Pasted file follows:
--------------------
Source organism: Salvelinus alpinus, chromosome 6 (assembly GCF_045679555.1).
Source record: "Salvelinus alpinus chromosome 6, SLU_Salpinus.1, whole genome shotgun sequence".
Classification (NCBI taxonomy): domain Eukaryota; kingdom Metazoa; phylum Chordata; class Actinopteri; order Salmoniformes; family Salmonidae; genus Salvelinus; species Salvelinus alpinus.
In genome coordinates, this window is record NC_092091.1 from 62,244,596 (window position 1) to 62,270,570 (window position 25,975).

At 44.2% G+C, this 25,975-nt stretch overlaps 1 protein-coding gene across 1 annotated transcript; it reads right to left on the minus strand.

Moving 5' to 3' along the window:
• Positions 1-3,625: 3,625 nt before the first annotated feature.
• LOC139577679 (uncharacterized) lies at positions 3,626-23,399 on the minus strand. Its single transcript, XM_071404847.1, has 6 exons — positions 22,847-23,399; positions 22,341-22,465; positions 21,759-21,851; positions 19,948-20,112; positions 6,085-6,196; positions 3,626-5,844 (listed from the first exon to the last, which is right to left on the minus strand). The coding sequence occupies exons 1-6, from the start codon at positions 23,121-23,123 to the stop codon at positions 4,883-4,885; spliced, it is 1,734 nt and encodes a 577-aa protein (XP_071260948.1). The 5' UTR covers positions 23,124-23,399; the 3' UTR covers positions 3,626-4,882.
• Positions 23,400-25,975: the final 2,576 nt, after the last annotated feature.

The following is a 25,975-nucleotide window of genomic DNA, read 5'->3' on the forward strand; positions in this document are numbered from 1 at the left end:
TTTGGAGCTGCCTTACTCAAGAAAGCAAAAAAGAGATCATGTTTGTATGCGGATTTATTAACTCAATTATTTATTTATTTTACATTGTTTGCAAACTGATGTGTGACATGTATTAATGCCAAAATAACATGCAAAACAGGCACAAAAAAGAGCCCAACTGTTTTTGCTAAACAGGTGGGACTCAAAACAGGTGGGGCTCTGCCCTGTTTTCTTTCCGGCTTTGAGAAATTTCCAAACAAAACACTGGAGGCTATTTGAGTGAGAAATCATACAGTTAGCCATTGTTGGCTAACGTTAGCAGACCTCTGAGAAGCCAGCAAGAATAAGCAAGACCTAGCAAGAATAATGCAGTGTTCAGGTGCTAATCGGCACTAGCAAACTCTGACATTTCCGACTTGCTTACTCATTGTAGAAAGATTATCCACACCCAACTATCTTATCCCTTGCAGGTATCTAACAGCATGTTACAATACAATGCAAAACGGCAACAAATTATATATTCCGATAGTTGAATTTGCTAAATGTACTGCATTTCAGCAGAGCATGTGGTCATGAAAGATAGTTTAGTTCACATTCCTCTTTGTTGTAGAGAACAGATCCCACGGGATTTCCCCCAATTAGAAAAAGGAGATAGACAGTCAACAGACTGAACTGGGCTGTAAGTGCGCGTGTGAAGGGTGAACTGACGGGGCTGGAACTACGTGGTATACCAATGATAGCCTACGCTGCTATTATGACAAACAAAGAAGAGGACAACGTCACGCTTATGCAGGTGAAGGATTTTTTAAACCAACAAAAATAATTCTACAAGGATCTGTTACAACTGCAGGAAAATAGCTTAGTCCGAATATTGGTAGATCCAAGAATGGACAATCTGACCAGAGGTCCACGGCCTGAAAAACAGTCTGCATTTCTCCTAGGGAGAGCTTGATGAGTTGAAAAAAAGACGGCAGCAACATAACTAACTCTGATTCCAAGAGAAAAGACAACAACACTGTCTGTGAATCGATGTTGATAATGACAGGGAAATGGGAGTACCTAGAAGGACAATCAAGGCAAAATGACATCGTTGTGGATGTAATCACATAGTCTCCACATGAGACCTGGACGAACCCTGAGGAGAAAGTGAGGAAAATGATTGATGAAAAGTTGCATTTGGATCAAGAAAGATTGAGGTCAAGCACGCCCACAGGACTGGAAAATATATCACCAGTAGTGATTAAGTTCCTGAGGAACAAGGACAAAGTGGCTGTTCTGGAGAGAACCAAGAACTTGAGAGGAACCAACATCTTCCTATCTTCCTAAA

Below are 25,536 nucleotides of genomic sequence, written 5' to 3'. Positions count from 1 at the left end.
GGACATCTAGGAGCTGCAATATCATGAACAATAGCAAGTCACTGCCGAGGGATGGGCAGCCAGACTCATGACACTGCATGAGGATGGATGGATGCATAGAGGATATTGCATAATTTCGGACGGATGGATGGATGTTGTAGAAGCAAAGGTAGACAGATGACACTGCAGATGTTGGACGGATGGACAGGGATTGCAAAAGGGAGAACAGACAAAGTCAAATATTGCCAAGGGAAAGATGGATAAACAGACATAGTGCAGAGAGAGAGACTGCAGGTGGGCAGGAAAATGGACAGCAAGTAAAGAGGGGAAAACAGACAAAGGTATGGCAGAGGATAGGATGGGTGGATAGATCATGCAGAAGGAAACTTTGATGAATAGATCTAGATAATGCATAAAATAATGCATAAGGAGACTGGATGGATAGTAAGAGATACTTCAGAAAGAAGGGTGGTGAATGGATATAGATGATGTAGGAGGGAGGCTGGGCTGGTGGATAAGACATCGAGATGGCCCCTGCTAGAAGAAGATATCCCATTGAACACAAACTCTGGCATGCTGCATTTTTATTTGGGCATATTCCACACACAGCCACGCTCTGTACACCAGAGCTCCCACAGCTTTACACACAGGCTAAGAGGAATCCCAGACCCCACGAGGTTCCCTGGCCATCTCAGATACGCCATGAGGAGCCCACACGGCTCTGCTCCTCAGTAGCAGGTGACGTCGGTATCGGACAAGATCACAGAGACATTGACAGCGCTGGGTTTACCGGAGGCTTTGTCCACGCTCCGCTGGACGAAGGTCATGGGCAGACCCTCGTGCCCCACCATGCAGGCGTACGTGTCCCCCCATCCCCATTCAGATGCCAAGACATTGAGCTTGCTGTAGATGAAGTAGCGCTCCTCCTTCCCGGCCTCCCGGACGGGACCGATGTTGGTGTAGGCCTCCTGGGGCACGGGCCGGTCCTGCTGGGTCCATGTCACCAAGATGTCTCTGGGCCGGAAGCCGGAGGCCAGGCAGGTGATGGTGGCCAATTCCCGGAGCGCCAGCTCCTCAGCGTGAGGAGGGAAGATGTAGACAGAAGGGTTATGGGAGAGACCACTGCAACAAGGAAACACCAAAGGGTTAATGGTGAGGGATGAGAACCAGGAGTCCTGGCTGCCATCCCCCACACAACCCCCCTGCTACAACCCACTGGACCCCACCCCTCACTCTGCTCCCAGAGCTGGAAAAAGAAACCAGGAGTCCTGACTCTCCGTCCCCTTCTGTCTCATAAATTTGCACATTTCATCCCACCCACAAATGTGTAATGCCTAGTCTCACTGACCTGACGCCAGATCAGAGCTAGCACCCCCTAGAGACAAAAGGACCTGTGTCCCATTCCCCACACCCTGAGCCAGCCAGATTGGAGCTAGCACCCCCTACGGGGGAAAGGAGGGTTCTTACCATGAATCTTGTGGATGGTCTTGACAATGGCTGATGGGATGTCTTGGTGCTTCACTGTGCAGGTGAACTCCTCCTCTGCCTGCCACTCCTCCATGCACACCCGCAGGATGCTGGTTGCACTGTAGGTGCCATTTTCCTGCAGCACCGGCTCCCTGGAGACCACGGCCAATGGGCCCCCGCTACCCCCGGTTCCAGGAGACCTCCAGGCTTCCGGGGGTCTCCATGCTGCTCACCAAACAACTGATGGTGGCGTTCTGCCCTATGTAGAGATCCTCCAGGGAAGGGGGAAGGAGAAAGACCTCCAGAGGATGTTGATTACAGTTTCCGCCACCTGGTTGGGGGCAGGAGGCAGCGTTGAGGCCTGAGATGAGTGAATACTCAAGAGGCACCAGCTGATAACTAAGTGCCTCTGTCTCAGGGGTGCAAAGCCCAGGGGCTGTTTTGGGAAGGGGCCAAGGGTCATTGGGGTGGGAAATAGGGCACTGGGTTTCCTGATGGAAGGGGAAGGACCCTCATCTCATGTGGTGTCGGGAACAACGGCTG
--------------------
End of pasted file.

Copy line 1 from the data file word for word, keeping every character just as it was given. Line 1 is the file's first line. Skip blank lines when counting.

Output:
Source organism: Salvelinus alpinus, chromosome 6 (assembly GCF_045679555.1).